12-13“He said, ‘Watch closely. Notice that all the goats in the flock that are mating are streaked, speckled, and mottled. I know what Laban’s been doing to you. I’m the God of Bethel where you consecrated a pillar and made a vow to me. Now be on your way, get out of this place, go home to your birthplace.’”
14-16Rachel and Leah said, “Has he treated us any better? Aren’t we treated worse than outsiders? All he wanted was the money he got from selling us, and he’s spent all that. Any wealth that God has seen fit to return to us from our father is justly ours and our children’s. Go ahead. Do what God told you.”
17-18Jacob did it. He put his children and his wives on camels and gathered all his livestock and everything he had gotten, everything acquired in Paddan Aram, to go back home to his father Isaac in the land of Canaan.
19-21Laban was off shearing sheep. Rachel stole her father’s household gods. And Jacob had concealed his plans so well that Laban the Aramean had no idea what was going on—he was totally in the dark. Jacob got away with everything he had and was soon across the Euphrates headed for the hill country of Gilead.
22-24Three days later, Laban got the news: “Jacob’s run off.” Laban rounded up his relatives and chased after him. Seven days later they caught up with him in the hill country of Gilead. That night God came to Laban the Aramean in a dream and said, “Be careful what you do to Jacob, whether good or bad.”
25When Laban reached him, Jacob’s tents were pitched in the Gilead mountains; Laban pitched his tents there, too.
26-30“What do you mean,” said Laban, “by keeping me in the dark and sneaking off, hauling my daughters off like prisoners of war? Why did you run off like a thief in the night? Why didn’t you tell me? Why, I would have sent you off with a great celebration—music, timbrels, flutes! But you wouldn’t permit me so much as a kiss for my daughters and grandchildren. It was a stupid thing for you to do. If I had a mind to, I could destroy you right now, but the God of your father spoke to me last night, ‘Be careful what you do to Jacob, whether good or bad.’ I understand. You left because you were homesick. But why did you steal my household gods?”
31-32Jacob answered Laban, “I was afraid. I thought you would take your daughters away from me by brute force. But as far as your gods are concerned, if you find that anybody here has them, that person dies. With all of us watching, look around. If you find anything here that belongs to you, take it.” Jacob didn’t know that Rachel had stolen the gods.
33-35Laban went through Jacob’s tent, Leah’s tent, and the tents of the two maids but didn’t find them. He went from Leah’s tent to Rachel’s. But Rachel had taken the household gods, put them inside a camel cushion, and was sitting on them. When Laban had gone through the tent, searching high and low without finding a thing, Rachel said to her father, “Don’t think I’m being disrespectful, my master, that I can’t stand before you, but I’m having my period.” So even though he turned the place upside down in his search, he didn’t find the household gods.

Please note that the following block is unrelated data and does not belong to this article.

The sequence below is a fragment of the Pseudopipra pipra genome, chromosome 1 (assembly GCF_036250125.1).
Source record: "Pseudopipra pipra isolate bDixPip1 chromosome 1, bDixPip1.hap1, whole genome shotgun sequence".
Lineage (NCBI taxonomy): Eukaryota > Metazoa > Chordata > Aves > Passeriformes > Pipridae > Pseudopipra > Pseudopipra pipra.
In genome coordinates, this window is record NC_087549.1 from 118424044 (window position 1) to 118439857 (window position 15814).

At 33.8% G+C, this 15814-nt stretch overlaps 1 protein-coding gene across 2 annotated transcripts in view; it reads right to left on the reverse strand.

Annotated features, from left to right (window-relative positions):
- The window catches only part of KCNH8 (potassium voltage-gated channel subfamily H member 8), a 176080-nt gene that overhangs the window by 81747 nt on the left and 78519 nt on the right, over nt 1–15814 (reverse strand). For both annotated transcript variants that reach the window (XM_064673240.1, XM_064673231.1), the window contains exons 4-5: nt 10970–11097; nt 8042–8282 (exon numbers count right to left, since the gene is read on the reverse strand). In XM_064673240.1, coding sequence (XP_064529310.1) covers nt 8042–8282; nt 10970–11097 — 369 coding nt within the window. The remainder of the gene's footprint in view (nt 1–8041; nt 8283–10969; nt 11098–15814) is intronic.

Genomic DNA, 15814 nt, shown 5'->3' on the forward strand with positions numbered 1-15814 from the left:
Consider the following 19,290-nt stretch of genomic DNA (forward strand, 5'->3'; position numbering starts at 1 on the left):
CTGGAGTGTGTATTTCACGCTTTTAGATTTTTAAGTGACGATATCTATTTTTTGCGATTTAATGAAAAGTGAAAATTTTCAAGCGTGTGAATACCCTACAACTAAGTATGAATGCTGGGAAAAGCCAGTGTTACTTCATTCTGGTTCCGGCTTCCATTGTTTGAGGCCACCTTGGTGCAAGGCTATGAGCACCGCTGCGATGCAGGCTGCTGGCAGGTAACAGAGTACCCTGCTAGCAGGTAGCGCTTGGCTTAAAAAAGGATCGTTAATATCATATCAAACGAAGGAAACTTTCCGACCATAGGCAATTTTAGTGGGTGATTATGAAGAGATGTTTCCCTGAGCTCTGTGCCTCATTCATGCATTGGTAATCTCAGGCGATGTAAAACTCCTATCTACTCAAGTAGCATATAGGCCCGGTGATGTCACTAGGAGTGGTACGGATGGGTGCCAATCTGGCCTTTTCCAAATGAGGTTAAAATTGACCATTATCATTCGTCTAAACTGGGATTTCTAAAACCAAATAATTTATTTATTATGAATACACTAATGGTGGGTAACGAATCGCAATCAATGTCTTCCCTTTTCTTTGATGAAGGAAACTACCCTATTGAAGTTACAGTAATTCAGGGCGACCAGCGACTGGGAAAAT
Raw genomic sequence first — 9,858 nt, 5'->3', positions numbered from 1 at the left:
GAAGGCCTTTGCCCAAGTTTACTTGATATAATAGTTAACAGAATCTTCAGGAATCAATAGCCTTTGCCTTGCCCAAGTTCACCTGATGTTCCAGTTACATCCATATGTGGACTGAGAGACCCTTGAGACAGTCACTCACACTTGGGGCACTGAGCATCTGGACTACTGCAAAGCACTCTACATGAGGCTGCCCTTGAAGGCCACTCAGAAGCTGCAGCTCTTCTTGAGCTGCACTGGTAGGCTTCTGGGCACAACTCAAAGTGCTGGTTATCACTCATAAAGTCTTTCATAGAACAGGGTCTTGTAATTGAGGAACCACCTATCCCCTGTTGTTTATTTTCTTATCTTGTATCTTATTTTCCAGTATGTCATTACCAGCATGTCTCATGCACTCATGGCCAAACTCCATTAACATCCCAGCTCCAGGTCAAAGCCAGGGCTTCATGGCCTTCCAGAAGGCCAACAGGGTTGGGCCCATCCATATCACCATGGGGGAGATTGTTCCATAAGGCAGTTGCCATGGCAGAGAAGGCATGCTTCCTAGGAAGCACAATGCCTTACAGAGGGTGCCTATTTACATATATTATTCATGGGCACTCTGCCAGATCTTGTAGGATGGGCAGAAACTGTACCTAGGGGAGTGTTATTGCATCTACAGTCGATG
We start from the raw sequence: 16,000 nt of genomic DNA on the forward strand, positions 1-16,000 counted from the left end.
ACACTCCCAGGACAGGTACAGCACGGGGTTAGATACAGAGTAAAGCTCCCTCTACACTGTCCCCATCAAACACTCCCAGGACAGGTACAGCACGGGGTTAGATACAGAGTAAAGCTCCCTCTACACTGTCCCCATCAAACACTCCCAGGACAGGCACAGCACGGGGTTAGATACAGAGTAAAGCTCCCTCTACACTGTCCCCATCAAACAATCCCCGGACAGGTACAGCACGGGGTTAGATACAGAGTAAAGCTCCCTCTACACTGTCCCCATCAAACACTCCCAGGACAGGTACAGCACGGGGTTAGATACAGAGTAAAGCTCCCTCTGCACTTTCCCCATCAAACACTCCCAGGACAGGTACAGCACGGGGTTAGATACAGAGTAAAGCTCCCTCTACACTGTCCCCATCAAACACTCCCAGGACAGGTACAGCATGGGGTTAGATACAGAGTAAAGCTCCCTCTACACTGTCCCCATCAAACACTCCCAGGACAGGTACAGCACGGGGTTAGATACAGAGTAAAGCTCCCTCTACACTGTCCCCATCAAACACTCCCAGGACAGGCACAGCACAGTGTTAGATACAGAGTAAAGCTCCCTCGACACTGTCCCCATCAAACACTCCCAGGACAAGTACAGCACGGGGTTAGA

36-37Now it was Jacob’s turn to get angry. He lit into Laban: “So what’s my crime, what wrong have I done you that you badger me like this? You’ve ransacked the place. Have you turned up a single thing that’s yours? Let’s see it—display the evidence. Our two families can be the jury and decide between us.
38-42“In the twenty years I’ve worked for you, ewes and she-goats never miscarried. I never feasted on the rams from your flock. I never brought you a torn carcass killed by wild animals but that I paid for it out of my own pocket—actually, you made me pay whether it was my fault or not. I was out in all kinds of weather, from torrid heat to freezing cold, putting in many a sleepless night. For twenty years I’ve done this: I slaved away fourteen years for your two daughters and another six years for your flock and you changed my wages ten times. If the God of my father, the God of Abraham and the Fear of Isaac, had not stuck with me, you would have sent me off penniless. But God saw the fix I was in and how hard I had worked and last night rendered his verdict.”
43-44Laban defended himself: “The daughters are my daughters, the children are my children, the flock is my flock—everything you see is mine. But what can I do about my daughters or for the children they’ve had? So let’s settle things between us, make a covenant—God will be the witness between us.”
45Jacob took a stone and set it upright as a pillar.
46-47Jacob called his family around, “Get stones!” They gathered stones and heaped them up and then ate there beside the pile of stones. Laban named it in Aramaic, Yegar-sahadutha (Witness Monument); Jacob echoed the naming in Hebrew, Galeed (Witness Monument).
48-50Laban said, “This monument of stones will be a witness, beginning now, between you and me.” (That’s why it is called Galeed—Witness Monument.) It is also called Mizpah (Watchtower) because Laban said, “God keep watch between you and me when we are out of each other’s sight. If you mistreat my daughters or take other wives when there’s no one around to see you, God will see you and stand witness between us.”
51-53Laban continued to Jacob, “This monument of stones and this stone pillar that I have set up is a witness, a witness that I won’t cross this line to hurt you and you won’t cross this line to hurt me. The God of Abraham and the God of Nahor (the God of their ancestor) will keep things straight between us.”
53-55Jacob promised, swearing by the Fear, the God of his father Isaac. Then Jacob offered a sacrifice on the mountain and worshiped, calling in all his family members to the meal. They ate and slept that night on the mountain. Laban got up early the next morning, kissed his grandchildren and his daughters, blessed them, and then set off for home.